About one year ago, a post where I mentioned a study of CRNA safety brought the most comments I have had on my blog. Well, the CRNA issue is back in a California Court ruling in California Society of Anesthesiologists v. Brown, 204 Cal. App. 4th 390. All quotes included herein are from the ruling and internal citations are omitted.
On June 13th, the California Supreme Court denied a Petition for Review from the California Medical Association and the California Society of Anesthesiologists appealing a ruling from the California First Court of Appeals. That ruling dealt with a challenge to California’s opting out of a direct physician supervision requirement for Medicare reimbursement for anesthesia services. In that matter, the appeals court held that former California Governor Arnold Schwarzenegger did not abuse his discretion when he certified to Medicare that “Having consulted with the California Board of Medicine and California Board of Registered Nursing and having determined that this exemption is consistent with state law, I have concluded that it is in the interests of the people of California to opt out of this requirement.”
There are three matters which the Governor was required to certify with this statement. It is interesting, however, that the challenge only concerned itself with the ‘consistent with state law’ certification from the Governor. In my previous CRNA posts and in the article they referenced, the argument centered on patient safety issues – arguable the ‘in the interests of the people’ certification made by the Governor – rather than any state law issues. In fact, the appeals court allowed an amicus brief on the matter from The San Diego Center for Patient Safety, but curtly dismissed the issue as moot because the appellant didn’t bring the issue up at the trial court or on appeal:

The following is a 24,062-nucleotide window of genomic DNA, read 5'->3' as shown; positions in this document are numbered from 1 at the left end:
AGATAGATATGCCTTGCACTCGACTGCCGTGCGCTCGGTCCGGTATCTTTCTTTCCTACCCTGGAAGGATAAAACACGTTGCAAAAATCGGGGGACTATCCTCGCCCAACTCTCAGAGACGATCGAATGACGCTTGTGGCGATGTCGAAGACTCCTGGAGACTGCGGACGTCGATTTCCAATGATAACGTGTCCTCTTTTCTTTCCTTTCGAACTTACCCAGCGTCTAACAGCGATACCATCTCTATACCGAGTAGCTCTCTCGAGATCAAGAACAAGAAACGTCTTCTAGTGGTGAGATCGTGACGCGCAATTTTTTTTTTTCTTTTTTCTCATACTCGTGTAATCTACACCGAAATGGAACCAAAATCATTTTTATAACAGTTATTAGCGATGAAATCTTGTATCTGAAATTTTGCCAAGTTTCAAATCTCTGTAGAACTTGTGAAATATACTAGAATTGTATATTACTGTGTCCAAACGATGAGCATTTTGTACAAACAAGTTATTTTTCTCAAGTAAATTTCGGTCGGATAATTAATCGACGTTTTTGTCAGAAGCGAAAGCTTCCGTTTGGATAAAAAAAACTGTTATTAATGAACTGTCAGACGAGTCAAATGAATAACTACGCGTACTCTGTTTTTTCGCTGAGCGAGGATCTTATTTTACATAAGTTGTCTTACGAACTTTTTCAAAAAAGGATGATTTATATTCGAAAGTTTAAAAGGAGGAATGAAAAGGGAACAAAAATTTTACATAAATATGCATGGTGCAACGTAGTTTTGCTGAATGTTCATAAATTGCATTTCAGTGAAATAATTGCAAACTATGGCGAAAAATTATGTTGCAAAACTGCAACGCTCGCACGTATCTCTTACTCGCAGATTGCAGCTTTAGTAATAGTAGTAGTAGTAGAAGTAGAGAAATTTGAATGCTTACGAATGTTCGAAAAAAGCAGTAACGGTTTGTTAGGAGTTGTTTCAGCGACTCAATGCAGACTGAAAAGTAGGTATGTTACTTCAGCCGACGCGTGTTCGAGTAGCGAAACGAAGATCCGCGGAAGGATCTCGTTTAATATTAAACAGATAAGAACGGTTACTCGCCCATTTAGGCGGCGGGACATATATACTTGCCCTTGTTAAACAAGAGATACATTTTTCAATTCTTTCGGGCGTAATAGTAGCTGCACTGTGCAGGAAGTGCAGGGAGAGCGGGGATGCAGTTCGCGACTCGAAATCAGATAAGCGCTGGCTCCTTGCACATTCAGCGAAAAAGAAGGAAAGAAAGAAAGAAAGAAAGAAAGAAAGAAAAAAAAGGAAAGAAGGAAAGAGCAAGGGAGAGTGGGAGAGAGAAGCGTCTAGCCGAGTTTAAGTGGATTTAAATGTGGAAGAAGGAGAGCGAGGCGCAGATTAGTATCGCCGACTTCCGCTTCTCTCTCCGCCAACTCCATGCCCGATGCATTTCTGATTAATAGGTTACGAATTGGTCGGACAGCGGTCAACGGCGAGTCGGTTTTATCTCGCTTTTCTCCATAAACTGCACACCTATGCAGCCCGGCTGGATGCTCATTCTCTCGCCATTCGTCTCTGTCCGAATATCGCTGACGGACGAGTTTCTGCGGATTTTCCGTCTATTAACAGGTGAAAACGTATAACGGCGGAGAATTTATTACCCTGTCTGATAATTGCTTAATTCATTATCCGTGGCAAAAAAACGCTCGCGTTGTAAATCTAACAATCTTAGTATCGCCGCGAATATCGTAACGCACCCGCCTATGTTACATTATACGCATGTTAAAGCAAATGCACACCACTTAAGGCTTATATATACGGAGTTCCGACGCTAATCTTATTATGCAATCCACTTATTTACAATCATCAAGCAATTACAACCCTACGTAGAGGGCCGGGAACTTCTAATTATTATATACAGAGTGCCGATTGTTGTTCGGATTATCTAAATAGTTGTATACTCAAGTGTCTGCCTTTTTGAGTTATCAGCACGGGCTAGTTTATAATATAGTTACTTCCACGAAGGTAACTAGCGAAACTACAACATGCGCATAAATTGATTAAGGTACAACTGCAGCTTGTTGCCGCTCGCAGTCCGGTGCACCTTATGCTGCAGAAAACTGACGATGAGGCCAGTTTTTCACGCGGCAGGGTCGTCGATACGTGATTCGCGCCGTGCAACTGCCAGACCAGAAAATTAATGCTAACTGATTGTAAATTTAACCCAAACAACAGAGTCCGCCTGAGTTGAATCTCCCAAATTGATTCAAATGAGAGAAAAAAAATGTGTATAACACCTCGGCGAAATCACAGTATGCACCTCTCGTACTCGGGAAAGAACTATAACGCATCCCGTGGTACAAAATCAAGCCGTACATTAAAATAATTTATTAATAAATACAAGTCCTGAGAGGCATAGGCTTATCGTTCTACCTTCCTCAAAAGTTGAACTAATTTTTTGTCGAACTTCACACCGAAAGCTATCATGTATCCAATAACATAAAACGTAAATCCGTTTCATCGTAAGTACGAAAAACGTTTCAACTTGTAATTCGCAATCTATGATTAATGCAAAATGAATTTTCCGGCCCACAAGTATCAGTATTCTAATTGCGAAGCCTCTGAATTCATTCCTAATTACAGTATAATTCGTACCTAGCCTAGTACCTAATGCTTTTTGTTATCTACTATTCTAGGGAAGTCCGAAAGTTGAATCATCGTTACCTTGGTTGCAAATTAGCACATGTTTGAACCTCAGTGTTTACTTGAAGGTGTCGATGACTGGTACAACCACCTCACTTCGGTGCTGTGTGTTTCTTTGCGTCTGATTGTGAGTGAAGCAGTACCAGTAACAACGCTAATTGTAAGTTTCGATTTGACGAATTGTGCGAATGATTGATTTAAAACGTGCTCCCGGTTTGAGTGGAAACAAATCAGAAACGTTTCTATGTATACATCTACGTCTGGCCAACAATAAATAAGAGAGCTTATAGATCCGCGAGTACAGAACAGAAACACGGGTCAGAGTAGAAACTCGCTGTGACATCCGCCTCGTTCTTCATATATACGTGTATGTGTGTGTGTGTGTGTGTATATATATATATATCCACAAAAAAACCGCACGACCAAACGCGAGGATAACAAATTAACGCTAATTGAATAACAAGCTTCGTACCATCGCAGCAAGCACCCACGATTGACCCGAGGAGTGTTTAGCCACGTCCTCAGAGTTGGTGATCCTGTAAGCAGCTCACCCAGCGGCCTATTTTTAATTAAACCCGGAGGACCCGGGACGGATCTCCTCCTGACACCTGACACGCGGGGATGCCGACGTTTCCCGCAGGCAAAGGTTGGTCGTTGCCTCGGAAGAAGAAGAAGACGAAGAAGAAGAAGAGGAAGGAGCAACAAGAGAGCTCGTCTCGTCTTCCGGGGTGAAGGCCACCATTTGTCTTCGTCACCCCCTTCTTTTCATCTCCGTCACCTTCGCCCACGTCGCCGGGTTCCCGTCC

“Neither in the trial court nor on appeal have appellants challenged the other attestations made by the Governor—including that the opt out was in the best interests of the state’s citizens. Consequently, we need not and do not address concerns raised by amicus curiae about patient safety if CRNA’s administer anesthesia without physician supervision.”
By failing to challenge the issue of safety, the physician groups driving the appeal missed their opportunity to overturn the lower court as the appeals court issued a rather sharply worded holding that found the Governor’s certification was not an abuse of discretion and was supported by California law:
In the final analysis, in order for this court to find that the Governor abused his discretion in attesting that opting out of the federal Medicare physician supervision requirement was consistent with state law, we would have to ignore not just one, but multiple authoritative sources uniformly concluding that CRNA’s are allowed to administer anesthesia in California without physician supervision. Specifically, the Nursing Practice Act, by express statutory language, allows CRNA’s to administer anesthesia in California on a physician’s order but without physician supervision. This conclusion has also been reached on numerous occasions by the Board of Registered Nursing, the agency with expertise in CRNA scope of practice matters, and is consistent with the determination of other relevant state agencies and officials, including the Attorney General. The contrary authority cited by appellants to support a supervision requirement is insufficient to render the Governor’s actions “palpably unreasonable and arbitrary” so as “to indicate an abuse of discretion as a matter of law.” Consequently, the Governor’s attestation to the Centers for Medicare and Medicaid Services that the opt out is consistent with California law did not constitute an abuse of discretion. (italics in original)
Score one for the CRNA’s as this keeps California as one of sixteen states that allow CRNA’s to practice without direct supervision – the rest are Washington, Oregon, Iowa, Nebraska, Idaho, Minnesota, New Hampshire, New Mexico, Kansas, North Dakota, Alaska, Montana, South Dakota, Wisconsin and Colorado.